I got an email I’m going to share with you that gives me permission to finally put my opinion on “weed block fabrics” in written form. Here’s the email from Canyon Ken: “Randy, why is it I hear you talk about all kinds of weed control, and interestingly how much you “don’t mind pulling weeds” because you see it as some kind of therapy, but I never hear you recommend Weed Block Fabric, which I assume just keeps weeds away, and could keep you from your dirty-handed-therapy?”
Well, Ken… I’m going to explain to you in detail why I never recommend it. Conversely, if I did use it, my “therapy” might not just be in the garden but have to move to a room with padded walls, if you catch my drift?! I admit that the idea of weed block fabrics sounds great, and I really, really wished it worked here. But the reality is, it doesn’t work along the Gulf Coast, and sadly, they create more problems in the future.
Since doling out gardening advice starting in 1996, I’ve had a company or two come to our sales department with pockets full of money wanting to advertise their “weed blocking innovation.” Each time, I would tell the potential client; “You and I both know that this isn’t going to work here!” They knew exactly what I’m about to explain to you when it comes to Gulf Coast gardening. And they would simply leave, and not even try to defend it.
I’ll explain the details, on why it doesn’t work and what future problems it brings in a second. But anyone who has listened to GardenLine for any length of time should know three very basic things when it comes to giving my endorsement.
1. No matter how much money you have to advertise with, your product better do exactly what it advertises.
2. If it causes more problems that it supposedly prevents, I cannot endorse it.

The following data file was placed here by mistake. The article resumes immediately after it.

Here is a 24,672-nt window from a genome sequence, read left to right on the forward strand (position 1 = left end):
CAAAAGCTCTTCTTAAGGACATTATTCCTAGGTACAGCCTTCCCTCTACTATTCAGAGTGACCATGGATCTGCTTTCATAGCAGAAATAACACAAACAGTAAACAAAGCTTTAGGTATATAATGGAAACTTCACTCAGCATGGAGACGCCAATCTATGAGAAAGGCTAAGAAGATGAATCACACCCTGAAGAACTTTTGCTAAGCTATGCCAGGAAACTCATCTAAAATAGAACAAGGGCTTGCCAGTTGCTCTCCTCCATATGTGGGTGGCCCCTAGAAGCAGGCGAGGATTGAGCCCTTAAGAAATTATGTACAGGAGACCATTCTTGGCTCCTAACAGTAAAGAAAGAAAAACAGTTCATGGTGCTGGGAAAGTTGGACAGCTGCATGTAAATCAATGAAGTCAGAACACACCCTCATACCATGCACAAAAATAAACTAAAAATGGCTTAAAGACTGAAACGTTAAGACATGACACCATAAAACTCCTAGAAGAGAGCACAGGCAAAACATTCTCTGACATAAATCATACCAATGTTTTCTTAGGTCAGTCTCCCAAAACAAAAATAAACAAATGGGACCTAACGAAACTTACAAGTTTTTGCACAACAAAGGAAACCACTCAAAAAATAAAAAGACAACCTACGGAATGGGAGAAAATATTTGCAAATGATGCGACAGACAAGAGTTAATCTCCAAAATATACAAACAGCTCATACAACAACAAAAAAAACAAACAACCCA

3. It better be cost effective, too.
So, when it comes to supposed “weed blocking fabrics” not doing what’s intended and causing way more problems in the future, can you blame me for never endorsing one?
If you don’t already know it, my favorite way to control weeds is to be generous with the mulch. That’s because most low-growing broadleaf weeds can be eradicated with mulch. Once they have no sunshine, they simply do not germinate and grow. Ironically, if you do (for whatever reason) use a weed fabric, you still have to cover it with mulch for aesthetic purposes. And here’s the absolute irony – it really doesn’t take all that long for good mulch to decompose and turn into an enriched soil. That’s when the weed seeds start growing ON TOP OF the weed control fabric.
After that, it really doesn’t take too long for the roots of the weeds find their way through the fabric where they get firmly rooted into the soil. Then, guess what’s caught between the soil and the weeds? The weed control fabric! The weed control fabric becomes an innocent bystander and can’t get out of the way, nor can it be easily removed at this point.
The other evil-ironic-twist to this story is that when that frustration sets in, people cover it permanently with more dirt and more mulch and purposefully ignore it. Then they pass along that curse to the next homeowner. And when that homeowner wants to re-landscape, they are faced with the onerous task of removing that fabric, which is inextricably fused with the roots of the weeds from days gone by and the compacted clay soil. In essence, while it doesn’t work forever… it sure does last in the soil forever.
But, But, But, But, But! (I like Big Buts and I cannot lie!)……………..there is one situation in which I can defend its use. I have recommended such fabrics, but almost always when talking about working with river rock/bull rock for drainage patterns or for the swath between a landscape and the foundation. It’s also helpful where people are doing rock gardens in general. In both of those cases it’s an awesome product in how it keeps the stones from working their way into the soil.
BUT…it can still go so very, very wrong. All you have to do is visualize this reality – it only takes a little bit of dust blowing in amongst all those rocks and pretty soon there’s just enough soil on top of the fabric for weeds to set up shop. If you don’t stay on top of the situation, with consistent herbicide usage on those rocks, you will have a mess. I promise you will. In my humble opinion, and I have plenty of experience to back this up, weed barrier and weed blocking fabrics just don’t work for landscaping purposes.
You can write me, email me, Facebook me all your success stores in other states, but here along the Gulf Coast, where the weed seeds blow in from every direction and dust becomes the breeding ground of every weed seed’s dream, weed block fabrics don’t work! I really wished they did though!!!